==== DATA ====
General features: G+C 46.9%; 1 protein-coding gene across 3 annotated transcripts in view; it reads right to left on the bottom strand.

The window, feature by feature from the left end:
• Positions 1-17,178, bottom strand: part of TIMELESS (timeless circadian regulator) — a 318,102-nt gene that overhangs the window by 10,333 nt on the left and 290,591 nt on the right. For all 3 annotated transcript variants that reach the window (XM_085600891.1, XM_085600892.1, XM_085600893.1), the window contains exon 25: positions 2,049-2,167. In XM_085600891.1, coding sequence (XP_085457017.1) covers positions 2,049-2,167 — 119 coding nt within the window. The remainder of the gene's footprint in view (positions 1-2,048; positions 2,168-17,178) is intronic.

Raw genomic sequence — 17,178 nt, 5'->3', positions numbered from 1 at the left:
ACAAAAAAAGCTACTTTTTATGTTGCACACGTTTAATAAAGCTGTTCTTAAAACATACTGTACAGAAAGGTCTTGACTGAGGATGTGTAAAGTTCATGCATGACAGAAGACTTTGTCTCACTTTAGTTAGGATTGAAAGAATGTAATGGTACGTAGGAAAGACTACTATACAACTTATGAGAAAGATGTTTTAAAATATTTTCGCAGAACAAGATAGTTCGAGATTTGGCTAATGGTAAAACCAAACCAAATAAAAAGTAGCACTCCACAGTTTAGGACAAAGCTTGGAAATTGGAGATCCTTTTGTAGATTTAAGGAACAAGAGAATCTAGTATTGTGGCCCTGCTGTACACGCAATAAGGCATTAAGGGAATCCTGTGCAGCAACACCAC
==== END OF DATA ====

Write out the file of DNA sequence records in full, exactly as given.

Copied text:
General features: G+C 46.9%; 1 protein-coding gene across 3 annotated transcripts in view; it reads right to left on the bottom strand.

The window, feature by feature from the left end:
• Positions 1-17,178, bottom strand: part of TIMELESS (timeless circadian regulator) — a 318,102-nt gene that overhangs the window by 10,333 nt on the left and 290,591 nt on the right. For all 3 annotated transcript variants that reach the window (XM_085600891.1, XM_085600892.1, XM_085600893.1), the window contains exon 25: positions 2,049-2,167. In XM_085600891.1, coding sequence (XP_085457017.1) covers positions 2,049-2,167 — 119 coding nt within the window. The remainder of the gene's footprint in view (positions 1-2,048; positions 2,168-17,178) is intronic.

Raw genomic sequence — 17,178 nt, 5'->3', positions numbered from 1 at the left:
ACAAAAAAAGCTACTTTTTATGTTGCACACGTTTAATAAAGCTGTTCTTAAAACATACTGTACAGAAAGGTCTTGACTGAGGATGTGTAAAGTTCATGCATGACAGAAGACTTTGTCTCACTTTAGTTAGGATTGAAAGAATGTAATGGTACGTAGGAAAGACTACTATACAACTTATGAGAAAGATGTTTTAAAATATTTTCGCAGAACAAGATAGTTCGAGATTTGGCTAATGGTAAAACCAAACCAAATAAAAAGTAGCACTCCACAGTTTAGGACAAAGCTTGGAAATTGGAGATCCTTTTGTAGATTTAAGGAACAAGAGAATCTAGTATTGTGGCCCTGCTGTACACGCAATAAGGCATTAAGGGAATCCTGTGCAGCAACACCAC